Alphabetical Plant Listing

Andropogon virginicus (Broom Sedge)

Broomsedge, Broomsedge Bluestem, Yellowsedge Bluestem, Whiskey Grass, Popotillo Pajon


Appealing in most seasons, Andropogon virginicus (Broom Sedge) is a warm season perennial grass forming a dense erect tuft of flowering culms. Emerging light to medium green in spring, the foliage of linear, pubescent leaves turns rich orange to coppery-red in the fall. In late summer and fall, pairs of flowering spikes, sometimes concealed beneath sheaths, and often upon slender stems, appear clothed with very soft, white hairs. Broom Sedge is particularly striking in fall or winter with its brilliant coppery foliage and contrasting silvery hairs that catch the sunlight. Broom Sedge grows in a wide variety of open habitats, from grassland and pastureland to open woodland. It grows well on low-fertility soils, especially those on eroded, worn-out fields. Perfect for providing height and color to the garden, Broom Sedge is drought tolerant, requires very little care, is virtually disease and pest free and provides months of interest. This long-lived architectural grass has a variety of uses. It can be used as a filler in prairies and wildflower plantings, and as a backdrop to beds of wildflowers. It is an excellent plant for use in wildlife habitats as well as meadow and prairie restoration projects. It also is an excellent plant for reclaiming disturbed land, such as mining sites and landfills. It provides excellent erosion control on slopes. The dried stalks of Broom Sedge were gathered and made into brooms by the early settlers.

  • Grows up to 2-4 ft. tall (60-120 cm) and 2-3 ft. wide (60-90 cm). Freely self-seeds when happy.
  • Performs best in full sun in average, dry to moist, well-drained soils. This plant is not fussy about soils and tolerates a wide range of soil conditions, including infertile soils and seasonal flooding. Drought tolerant once established.
  • Excellent choice for drought-prone gardens, this architectural grass is perfect for prairie plantings or banks and slopes for erosion control.
  • No serious pest or disease issues.
  • May be cut back in late winter (not during the growing season).
  • Propagate by seed, root division.
  • Andropogon virginicus is an introduced invasive species in California, Hawaii, Japan and Australia.
  • Native from eastern North America to northern South America (Colombia).

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Requirements

Hardiness 5 – 8
Plant Type Ornamental Grasses
Exposure Full Sun
Season of Interest Spring (Early,Mid,Late)
Summer (Early,Mid,Late)
Fall
Winter
Height 2' – 4' (60cm – 120cm)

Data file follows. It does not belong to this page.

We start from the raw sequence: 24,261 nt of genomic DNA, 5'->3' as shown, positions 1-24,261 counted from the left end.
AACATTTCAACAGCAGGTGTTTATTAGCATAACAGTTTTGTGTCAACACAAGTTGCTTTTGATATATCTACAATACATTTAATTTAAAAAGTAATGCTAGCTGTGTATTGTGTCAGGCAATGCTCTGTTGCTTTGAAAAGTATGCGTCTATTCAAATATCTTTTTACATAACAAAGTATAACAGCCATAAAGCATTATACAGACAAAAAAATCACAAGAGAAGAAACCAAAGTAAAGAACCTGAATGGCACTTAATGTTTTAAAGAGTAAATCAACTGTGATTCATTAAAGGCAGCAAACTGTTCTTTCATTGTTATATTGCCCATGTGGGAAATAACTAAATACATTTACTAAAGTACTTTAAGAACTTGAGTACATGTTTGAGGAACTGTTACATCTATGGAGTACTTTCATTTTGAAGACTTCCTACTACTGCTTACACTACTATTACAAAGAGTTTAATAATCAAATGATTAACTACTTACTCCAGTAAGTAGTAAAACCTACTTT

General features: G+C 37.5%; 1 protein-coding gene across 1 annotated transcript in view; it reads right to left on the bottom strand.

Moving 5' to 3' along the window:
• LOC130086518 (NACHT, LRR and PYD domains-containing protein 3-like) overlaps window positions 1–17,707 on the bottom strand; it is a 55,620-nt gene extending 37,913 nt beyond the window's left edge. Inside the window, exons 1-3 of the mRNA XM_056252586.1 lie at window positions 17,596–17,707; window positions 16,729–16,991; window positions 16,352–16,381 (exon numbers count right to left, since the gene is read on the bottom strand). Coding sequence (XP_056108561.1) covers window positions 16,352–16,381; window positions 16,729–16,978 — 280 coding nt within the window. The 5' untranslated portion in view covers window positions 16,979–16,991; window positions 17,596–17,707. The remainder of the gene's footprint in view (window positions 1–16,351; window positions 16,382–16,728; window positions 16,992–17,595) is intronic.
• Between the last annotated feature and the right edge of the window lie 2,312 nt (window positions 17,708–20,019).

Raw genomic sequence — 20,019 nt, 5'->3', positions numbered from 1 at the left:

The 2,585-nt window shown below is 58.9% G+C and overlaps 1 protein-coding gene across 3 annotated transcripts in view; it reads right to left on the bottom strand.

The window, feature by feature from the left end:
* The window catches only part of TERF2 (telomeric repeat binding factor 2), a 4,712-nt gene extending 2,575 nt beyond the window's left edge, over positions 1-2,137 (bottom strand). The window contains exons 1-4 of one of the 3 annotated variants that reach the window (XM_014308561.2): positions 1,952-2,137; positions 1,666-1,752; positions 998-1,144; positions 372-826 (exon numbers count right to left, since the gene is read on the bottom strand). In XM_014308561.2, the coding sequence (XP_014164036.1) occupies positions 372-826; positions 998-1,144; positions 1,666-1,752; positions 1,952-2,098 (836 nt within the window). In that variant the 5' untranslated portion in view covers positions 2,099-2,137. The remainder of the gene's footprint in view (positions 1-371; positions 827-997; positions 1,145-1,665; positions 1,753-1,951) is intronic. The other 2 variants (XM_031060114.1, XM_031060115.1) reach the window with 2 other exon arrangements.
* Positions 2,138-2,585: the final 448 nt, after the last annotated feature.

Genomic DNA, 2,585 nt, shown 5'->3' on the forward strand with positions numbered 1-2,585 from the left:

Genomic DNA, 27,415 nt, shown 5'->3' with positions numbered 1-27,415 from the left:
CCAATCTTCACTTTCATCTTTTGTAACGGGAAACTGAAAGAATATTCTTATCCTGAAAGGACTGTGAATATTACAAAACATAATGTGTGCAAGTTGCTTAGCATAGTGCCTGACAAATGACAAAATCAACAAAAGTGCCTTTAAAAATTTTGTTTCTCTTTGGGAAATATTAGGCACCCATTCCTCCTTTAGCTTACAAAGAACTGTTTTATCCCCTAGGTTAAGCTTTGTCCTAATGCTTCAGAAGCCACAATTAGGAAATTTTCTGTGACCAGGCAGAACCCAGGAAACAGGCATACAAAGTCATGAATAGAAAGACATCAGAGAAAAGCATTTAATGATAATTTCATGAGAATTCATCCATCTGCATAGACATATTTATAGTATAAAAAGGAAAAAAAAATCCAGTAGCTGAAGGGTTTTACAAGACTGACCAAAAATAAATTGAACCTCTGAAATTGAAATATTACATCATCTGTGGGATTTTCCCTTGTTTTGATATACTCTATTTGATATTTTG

Spread 2' – 3' (60cm – 90cm)
Spacing 36" (90cm)
Water Needs Low, Average
Maintenance Low
Soil Type Loam, Sand
Soil pH Acid, Alkaline, Neutral
Soil Drainage Moist but Well-Drained, Well-Drained
Characteristics Dried Arrangements, Showy
Native Plants United States, California, Midwest, Illinois, Indiana, Iowa, Kansas, Michigan, Missouri, Ohio, Northeast, Connecticut, Delaware, Massachusetts, Maryland, New Jersey, New York, Pennsylvania, Rhode Island, Southeast, Alabama, Arkansas, Florida, Georgia, Kentucky, Louisiana, Mississippi, North Carolina, South Carolina, Tennessee, Virginia, West Virginia, Southwest, Oklahoma, Texas
Tolerance Drought
Attracts Birds, Butterflies
Garden Uses Banks and Slopes
Garden Styles Informal and Cottage, Prairie and Meadow

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Forest and Kim Starr, Harry Rose, Flickr, Shutterstock

While every effort has been made to describe these plants accurately, please keep in mind that height, bloom time, and color may differ in various climates. The description of these plants has been written based on numerous outside resources.


Requirements

Hardiness 5 – 8
Plant Type Ornamental Grasses
Exposure Full Sun
Season of Interest Spring (Early,Mid,Late)
Summer (Early,Mid,Late)
Fall
Winter
Height 2' – 4' (60cm – 120cm)
Spread 2' – 3' (60cm – 90cm)
Spacing 36" (90cm)
Water Needs Low, Average
Maintenance Low
Soil Type Loam, Sand
Soil pH Acid, Alkaline, Neutral
Soil Drainage Moist but Well-Drained, Well-Drained
Characteristics Dried Arrangements, Showy
Native Plants United States, California, Midwest, Illinois, Indiana, Iowa, Kansas, Michigan, Missouri, Ohio, Northeast, Connecticut, Delaware, Massachusetts, Maryland, New Jersey, New York, Pennsylvania, Rhode Island, Southeast, Alabama, Arkansas, Florida, Georgia, Kentucky, Louisiana, Mississippi, North Carolina, South Carolina, Tennessee, Virginia, West Virginia, Southwest, Oklahoma, Texas
Tolerance Drought
Attracts Birds, Butterflies
Garden Uses Banks and Slopes
Garden Styles Informal and Cottage, Prairie and Meadow

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